• Madame Soldinck - wife of Master Soldinck, a harridan who ultimately gets the better of Cugel
  • Tabazinth, Meadhre, Salasser - daughters of Soldinck
  • Nisbet - quarryman and column-builder to the village of Tustvold
  • Dame Tadouc - cobbler-woman at Tustvold
  • Dame Sequorce - ringleader of the Tustvold women who decide to threaten Nisbet with violence in order to make him speed up delivery of column segments
  • Dame Mupo - recently married woman from Tustvold, who receives a three-segment starter column for her husband from Nisbet and Cugel
  • Dame Petish - Dame Mupo's aunt, who discovers Nisbet and Cugel's fraudulent scheme
  • Faucelme - magician of evil repute, whose manse lies on the road to Port Perdusz
  • Wiskich - ship's captain of the Dilk race, owner of the Avventura
  • Master Sabbas - known as "Sab the Swindler", formerly the owner of a draying business, now senile, his exploits are viewed with kind amusement by the natives of Port Perdusz; masquerading as a ticket agent, he cheats Cugel of all his money. As his ticket is neither honored nor refunded, Cugel steals the "Avventura" to continue his return home as its "Captain".
  • Varmous - caravan master who plies the route from Port Perdusz to Kaspara Vitatus
  • Nissifer - passenger aboard the Avventura, in fact a hybrid of bazil and sime, disguised as a middle-aged woman. She is unsociable, esp. to Ermaulde & Ivanello.
  • Ermaulde - plump, voluble woman, passenger aboard the Avventura, devoured by Nissifer
  • Gaulph Rabi - ecclesiarch and pantologist, passenger aboard the Avventura
  • Ivanello - handsome young dandy, passenger aboard the Avventura, devoured by Nissifer
  • Clissum - aesthete, author of odes including Gaunt Are the Towers of My Mind, passenger aboard the Avventura
  • Perruquil - passenger aboard the Avventura devoured by Nissifer
  • Doctor Lalanke - wealthy antiquarian, passenger aboard the Avventura. He refuses to assume responsibility for the damage his mimes did to Cugel.
  • Sush, Skasja and Rlys - three "mimes" with silent childlike personalities. They were discovered in an ancient ruin by, and in the charge of, Doctor Lalanke. They throw irreplaceable artifacts, belonging to Cugel, overboard.
  • Shilko - bibulous, garrulous teamster, assigned as lookout to the Avventura
  • Maier - innkeeper in Gundar
  • Huruska - Nolde of Gundar, intransigent upholder of the Doctrines of the Order of Solar Emosynaries
  • Shimilko - caravan master entrusted with conveying the Seventeen Virgins to the temple city of Lumarth
  • Chaladet - the Grand Thearch of Lumarth
  • Phampoun - light-hating demon resident beneath one of the temples of Lumarth
  • Pulsifer - homunculus growing on the tip of Phampoun's tongue, through which the sleeping Phampoun communicates with his victims
  • Erwig - impoverished but hospitable native of the village of Samsetiska, who provides Cugel with shelter in his hut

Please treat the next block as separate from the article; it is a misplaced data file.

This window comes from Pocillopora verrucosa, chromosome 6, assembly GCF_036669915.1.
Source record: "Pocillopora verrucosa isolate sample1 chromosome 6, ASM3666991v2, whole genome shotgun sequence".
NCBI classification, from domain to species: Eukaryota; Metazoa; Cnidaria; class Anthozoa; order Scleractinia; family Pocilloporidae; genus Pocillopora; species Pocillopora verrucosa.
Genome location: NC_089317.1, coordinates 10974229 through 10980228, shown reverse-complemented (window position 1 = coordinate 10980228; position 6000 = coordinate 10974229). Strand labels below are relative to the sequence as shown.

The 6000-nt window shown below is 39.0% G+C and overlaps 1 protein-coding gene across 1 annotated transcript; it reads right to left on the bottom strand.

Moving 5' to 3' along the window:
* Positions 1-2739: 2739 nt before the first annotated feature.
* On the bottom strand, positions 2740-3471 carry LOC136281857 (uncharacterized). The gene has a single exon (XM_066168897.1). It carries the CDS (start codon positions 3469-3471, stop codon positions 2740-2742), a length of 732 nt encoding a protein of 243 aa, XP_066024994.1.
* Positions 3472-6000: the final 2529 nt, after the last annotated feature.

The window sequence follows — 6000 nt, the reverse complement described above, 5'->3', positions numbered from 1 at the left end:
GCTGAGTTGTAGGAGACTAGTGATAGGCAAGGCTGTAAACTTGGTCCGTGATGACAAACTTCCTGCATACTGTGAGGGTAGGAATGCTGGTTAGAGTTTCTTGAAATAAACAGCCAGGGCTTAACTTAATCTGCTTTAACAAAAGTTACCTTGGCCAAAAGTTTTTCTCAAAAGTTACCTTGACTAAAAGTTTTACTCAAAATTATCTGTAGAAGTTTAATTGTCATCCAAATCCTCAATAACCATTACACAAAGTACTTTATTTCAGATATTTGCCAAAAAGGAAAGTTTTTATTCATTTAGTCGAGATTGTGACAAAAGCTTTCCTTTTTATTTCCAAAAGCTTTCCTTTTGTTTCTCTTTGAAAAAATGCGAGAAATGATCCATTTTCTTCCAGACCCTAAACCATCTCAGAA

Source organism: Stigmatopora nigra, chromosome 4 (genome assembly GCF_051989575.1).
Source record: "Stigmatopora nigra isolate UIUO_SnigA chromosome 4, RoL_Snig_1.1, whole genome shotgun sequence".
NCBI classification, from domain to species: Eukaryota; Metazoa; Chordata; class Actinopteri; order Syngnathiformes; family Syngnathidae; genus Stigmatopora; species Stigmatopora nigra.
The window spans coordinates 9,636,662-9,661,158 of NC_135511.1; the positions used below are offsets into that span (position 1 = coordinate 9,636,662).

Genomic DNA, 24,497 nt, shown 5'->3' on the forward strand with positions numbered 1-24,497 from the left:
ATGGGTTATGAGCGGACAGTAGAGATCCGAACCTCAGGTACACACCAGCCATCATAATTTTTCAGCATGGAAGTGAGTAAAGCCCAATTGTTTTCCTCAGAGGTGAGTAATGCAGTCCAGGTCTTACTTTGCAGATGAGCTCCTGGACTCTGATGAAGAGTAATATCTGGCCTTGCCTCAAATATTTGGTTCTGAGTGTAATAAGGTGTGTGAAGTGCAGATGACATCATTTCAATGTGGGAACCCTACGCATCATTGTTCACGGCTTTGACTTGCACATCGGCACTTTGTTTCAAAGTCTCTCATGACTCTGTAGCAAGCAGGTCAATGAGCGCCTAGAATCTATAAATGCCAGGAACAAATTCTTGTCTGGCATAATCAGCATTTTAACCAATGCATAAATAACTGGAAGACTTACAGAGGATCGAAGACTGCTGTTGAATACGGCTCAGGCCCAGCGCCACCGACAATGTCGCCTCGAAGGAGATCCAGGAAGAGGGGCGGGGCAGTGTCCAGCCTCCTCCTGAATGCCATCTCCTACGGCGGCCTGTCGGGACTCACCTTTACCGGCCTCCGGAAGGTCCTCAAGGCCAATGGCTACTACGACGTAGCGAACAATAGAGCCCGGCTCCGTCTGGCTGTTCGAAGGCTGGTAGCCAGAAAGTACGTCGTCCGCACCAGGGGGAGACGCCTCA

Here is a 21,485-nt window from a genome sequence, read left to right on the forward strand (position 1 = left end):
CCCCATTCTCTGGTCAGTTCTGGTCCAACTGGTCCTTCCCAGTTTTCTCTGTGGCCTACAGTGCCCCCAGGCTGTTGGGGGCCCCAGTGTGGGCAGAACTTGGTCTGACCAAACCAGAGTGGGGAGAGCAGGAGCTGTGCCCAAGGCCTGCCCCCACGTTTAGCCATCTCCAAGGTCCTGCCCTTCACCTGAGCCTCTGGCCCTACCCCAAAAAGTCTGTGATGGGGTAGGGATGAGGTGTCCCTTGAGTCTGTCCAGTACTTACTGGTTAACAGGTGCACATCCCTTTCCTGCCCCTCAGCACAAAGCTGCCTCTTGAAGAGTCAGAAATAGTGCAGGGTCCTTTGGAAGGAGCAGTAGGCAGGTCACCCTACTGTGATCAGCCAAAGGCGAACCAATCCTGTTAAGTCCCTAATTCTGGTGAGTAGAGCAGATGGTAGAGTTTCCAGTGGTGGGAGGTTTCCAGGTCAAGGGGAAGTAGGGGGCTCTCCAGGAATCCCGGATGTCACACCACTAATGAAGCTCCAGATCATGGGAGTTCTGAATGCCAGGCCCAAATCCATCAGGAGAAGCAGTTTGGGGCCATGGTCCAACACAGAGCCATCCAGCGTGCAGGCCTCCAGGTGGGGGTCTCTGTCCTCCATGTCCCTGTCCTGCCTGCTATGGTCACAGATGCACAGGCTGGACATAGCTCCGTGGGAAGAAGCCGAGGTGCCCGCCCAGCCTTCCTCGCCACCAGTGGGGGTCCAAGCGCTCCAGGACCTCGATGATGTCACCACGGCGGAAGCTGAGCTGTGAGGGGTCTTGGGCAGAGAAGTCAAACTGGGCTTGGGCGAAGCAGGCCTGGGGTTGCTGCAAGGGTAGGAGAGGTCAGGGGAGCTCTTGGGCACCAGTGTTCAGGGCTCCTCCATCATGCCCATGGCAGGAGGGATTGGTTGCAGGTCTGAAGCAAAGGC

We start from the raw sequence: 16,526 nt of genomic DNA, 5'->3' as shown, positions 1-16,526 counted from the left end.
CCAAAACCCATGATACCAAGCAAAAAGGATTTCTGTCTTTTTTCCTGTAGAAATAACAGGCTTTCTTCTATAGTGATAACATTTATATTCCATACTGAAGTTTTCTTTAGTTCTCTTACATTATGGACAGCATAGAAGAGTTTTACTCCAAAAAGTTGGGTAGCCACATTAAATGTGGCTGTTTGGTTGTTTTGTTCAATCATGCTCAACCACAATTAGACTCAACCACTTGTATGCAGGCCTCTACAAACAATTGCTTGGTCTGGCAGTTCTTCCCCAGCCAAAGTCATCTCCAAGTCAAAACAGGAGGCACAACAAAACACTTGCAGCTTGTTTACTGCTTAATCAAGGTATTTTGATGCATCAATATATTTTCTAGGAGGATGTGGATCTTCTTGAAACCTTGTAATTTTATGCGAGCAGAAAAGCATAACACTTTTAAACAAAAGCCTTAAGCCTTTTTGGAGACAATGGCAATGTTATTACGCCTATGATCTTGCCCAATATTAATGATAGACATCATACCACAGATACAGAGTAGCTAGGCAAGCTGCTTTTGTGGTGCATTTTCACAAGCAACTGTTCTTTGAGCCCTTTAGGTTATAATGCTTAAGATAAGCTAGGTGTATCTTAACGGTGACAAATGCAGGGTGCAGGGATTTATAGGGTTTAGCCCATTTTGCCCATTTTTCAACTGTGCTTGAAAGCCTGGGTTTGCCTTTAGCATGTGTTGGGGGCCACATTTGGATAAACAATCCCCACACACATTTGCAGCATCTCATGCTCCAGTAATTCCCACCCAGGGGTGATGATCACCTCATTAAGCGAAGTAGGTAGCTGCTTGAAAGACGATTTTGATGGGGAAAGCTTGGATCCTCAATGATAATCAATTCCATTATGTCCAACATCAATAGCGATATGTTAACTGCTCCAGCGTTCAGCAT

• Iolo - dream collector from Lake Let in the Land of Dai-Passant, a character more unscrupulous even than Cugel himself
  • Duke Orbal of Ombalique - ruler of Cuirnif, a connoisseur of marvels
  • Zaraflam - exhibitor at Duke Orbal's Exposition of Marvels; his exhibit is entitled Nimble Squadrons, a military parade of trained cockroaches
  • Bazzard - son of the Four Wizards; his exhibit, entitled Unlikely Musicians, is disqualified from the Exposition of Marvels after his singing fish die when the water drains from their tank
  • Xallops - exhibits a talking but truculent book, the Compendium of Universal Knowledge, at the Exposition of Marvels
  • Uthaw - irascible denizen of the otherworld accessible through Cugel's exhibit at the Exposition of Marvels, entitled Nowhere.
  • The Four Wizards - Disserl, Vasker, Pelesias and Archimbaust, victims of a joke played by Iucounu, they are forced to share a single eye, ear, arm and leg. They form a notably stable alliance with the usually treacherous Cugel.
  • Lorgan - Bibulous dealer in fancy embroideries, guest at the Inn of Five Flags in the village Flath Foiry
  • Iucounu - Nicknamed the Laughing Magician, and Cugel's arch-enemy. Iucouno is not only sadistic but considered petty and vain even by the standards set by his fellow mages, an extremely dangerous combination for those around him. He is known to send out familiars to listen for gossip about himself, and punishes those whom he finds aren't speaking highly of him.
  • Sadlark - A "Demiurge" entity of the Overworld, who split into his component parts during a great battle with the Underworld entity Unda-Hrada. This is the same battle from whence the "Eyes of the Overworld" come.

Notable themes[edit]

The sea voyage[edit]

Chapter II of Cugel's Saga, "From Saskervoy to the Tustvold Mud Flats", with three sub-chapters: "Aboard the Galante", "Lausicaa" and "The Ocean of Sighs", is structured around one of Vance's favourite narrative themes: description of a voyage by sailing ship. The theme can also be found in Servants of the Wankh (1969), The Pnume (1970), Maske: Thaery (1976), Showboat World (1975), and Lyonesse (1983). Variants of the same theme are the overland sailing wagons of the Wind-runners of the Palga plateau in The Gray Prince (1974) and, in Cugel's Saga, the ship that is towed through the air in chapter IV.2 "The Caravan" after being magically charged with Cugel's gravity-repellent boot dressing.